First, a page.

NEW YORK — Sheri McCoy, chief executive officer of Avon Products Inc., is still in the middle innings of her turnaround at the direct merchant — executing on her plan and promising better days ahead.

This story first appeared in the May 7, 2014 issue of WWD. Subscribe Today.

“We made good progress in 2013 and we have a clear path to continue on our turnaround plans in 2014,” McCoy told shareholders at the company’s annual meeting Tuesday. “I’m confident that we will succeed in returning Avon to sustainable, profitable growth.”

But the company has a way to go. Avon logged net losses of $56.4 million last year with net sales falling 6 percent to about $10 billion — a 1 percent top-line decline after factoring out currency fluctuations. A key goal is to get revenues growing at a midsingle-digit clip in constant currencies by 2016.

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Although much hinges on Avon’s ability to get its top markets growing — more than three-quarters of its business comes from developing markets — McCoy underscored her dedication to the company’s home base.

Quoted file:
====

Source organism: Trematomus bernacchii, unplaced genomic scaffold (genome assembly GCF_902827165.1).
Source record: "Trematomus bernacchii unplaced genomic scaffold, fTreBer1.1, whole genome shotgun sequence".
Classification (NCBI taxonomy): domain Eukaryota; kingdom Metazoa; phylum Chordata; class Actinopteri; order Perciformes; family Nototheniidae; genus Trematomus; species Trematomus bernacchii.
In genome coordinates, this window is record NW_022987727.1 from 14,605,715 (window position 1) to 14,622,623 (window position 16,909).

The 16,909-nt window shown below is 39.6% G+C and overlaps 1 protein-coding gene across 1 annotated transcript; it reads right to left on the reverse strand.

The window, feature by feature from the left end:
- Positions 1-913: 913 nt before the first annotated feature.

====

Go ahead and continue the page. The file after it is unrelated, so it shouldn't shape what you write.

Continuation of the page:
“The U.S. market is still a very important and critical market for us,” she said. “It’s clear that we have not seen the improvements that we need to see, but in 2014 it’s absolutely critical that we make the strides that we need to get the U.S. to a position of profitability in 2015.”

This year, Avon will relaunch its e-commerce business in the U.S. and the ceo said the company had more work to do to modernize its operations.

But the sales representative, who taps into their personal relationships to sell beauty products and earn money while spreading the brand message, remains at Avon’s core.

“Our active representatives declined 2 percent [last year], however, the average order size was up 1 percent, which means that while there were fewer representatives selling, those who were selling were being more productive,” McCoy said.

The ceo said Avon needs to “execute on the basics” and strengthen field management and create some buzz around the brand.

“Our field creates the push and our marketing creates the pull and we need both,” she said.

Avon has had a tough go of it so far this year, with net revenues falling 11 percent in the first quarter. The company did, however, reach an understanding with authorities for a settlement related to the Foreign Corrupt Practices Act that could result in a payment by Avon of $135 million.

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